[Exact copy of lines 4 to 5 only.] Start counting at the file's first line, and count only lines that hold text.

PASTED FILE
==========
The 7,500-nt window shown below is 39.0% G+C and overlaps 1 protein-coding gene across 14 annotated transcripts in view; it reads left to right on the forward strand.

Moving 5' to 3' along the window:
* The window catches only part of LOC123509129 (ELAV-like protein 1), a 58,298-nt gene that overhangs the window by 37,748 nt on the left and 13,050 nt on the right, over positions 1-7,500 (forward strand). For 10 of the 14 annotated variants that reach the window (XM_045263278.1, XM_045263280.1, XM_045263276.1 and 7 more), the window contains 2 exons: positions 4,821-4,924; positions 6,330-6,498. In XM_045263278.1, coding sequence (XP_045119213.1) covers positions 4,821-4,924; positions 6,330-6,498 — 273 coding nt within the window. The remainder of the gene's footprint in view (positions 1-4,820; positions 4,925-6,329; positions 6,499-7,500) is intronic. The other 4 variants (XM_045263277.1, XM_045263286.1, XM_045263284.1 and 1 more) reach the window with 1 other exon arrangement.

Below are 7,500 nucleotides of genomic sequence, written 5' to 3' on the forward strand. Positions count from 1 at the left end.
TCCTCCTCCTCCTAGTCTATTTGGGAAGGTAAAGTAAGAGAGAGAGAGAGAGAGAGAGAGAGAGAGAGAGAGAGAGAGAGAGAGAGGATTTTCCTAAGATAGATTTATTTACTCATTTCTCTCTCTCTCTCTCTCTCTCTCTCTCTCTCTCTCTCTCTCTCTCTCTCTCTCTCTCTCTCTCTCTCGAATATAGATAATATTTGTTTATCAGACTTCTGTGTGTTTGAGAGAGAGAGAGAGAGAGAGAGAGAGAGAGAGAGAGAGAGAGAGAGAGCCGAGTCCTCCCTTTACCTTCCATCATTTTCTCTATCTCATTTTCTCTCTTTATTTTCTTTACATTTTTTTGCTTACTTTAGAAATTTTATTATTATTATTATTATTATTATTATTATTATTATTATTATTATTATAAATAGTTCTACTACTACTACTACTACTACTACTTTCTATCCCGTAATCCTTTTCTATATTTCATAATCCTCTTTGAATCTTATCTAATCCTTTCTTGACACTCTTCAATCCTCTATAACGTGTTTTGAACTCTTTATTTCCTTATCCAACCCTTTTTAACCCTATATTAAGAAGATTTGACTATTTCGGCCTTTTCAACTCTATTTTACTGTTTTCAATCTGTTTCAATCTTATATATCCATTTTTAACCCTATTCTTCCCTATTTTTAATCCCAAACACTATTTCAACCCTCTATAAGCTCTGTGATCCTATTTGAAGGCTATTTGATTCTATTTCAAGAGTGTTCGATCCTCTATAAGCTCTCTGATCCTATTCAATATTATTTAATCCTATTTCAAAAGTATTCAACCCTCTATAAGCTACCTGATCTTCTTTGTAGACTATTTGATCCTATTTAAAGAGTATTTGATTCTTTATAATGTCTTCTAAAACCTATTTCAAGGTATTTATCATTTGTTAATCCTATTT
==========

Below are 7,500 nucleotides of genomic sequence, written 5' to 3' on the forward strand. Positions count from 1 at the left end.
TCCTCCTCCTCCTAGTCTATTTGGGAAGGTAAAGTAAGAGAGAGAGAGAGAGAGAGAGAGAGAGAGAGAGAGAGAGAGAGAGAGAGGATTTTCCTAAGATAGATTTATTTACTCATTTCTCTCTCTCTCTCTCTCTCTCTCTCTCTCTCTCTCTCTCTCTCTCTCTCTCTCTCTCTCTCTCTCTCGAATATAGATAATATTTGTTTATCAGACTTCTGTGTGTTTGAGAGAGAGAGAGAGAGAGAGAGAGAGAGAGAGAGAGAGAGAGAGAGAGCCGAGTCCTCCCTTTACCTTCCATCATTTTCTCTATCTCATTTTCTCTCTTTATTTTCTTTACATTTTTTTGCTTACTTTAGAAATTTTATTATTATTATTATTATTATTATTATTATTATTATTATTATTATTATAAATAGTTCTACTACTACTACTACTACTACTACTTTCTATCCCGTAATCCTTTTCTATATTTCATAATCCTCTTTGAATCTTATCTAATCCTTTCTTGACACTCTTCAATCCTCTATAACGTGTTTTGAACTCTTTATTTCCTTATCCAACCCTTTTTAACCCTATATTAAGAAGATTTGACTATTTCGGCCTTTTCAACTCTATTTTACTGTTTTCAATCTGTTTCAATCTTATATATCCATTTTTAACCCTATTCTTCCCTATTTTTAATCCCAAACACTATTTCAACCCTCTATAAGCTCTGTGATCCTATTTGAAGGCTATTTGATTCTATTTCAAGAGTGTTCGATCCTCTATAAGCTCTCTGATCCTATTCAATATTATTTAATCCTATTTCAAAAGTATTCAACCCTCTATAAGCTACCTGATCTTCTTTGTAGACTATTTGATCCTATTTAAAGAGTATTTGATTCTTTATAATGTCTTCTAAAACCTATTTCAAGGTATTTATCATTTGTTAATCCTATTT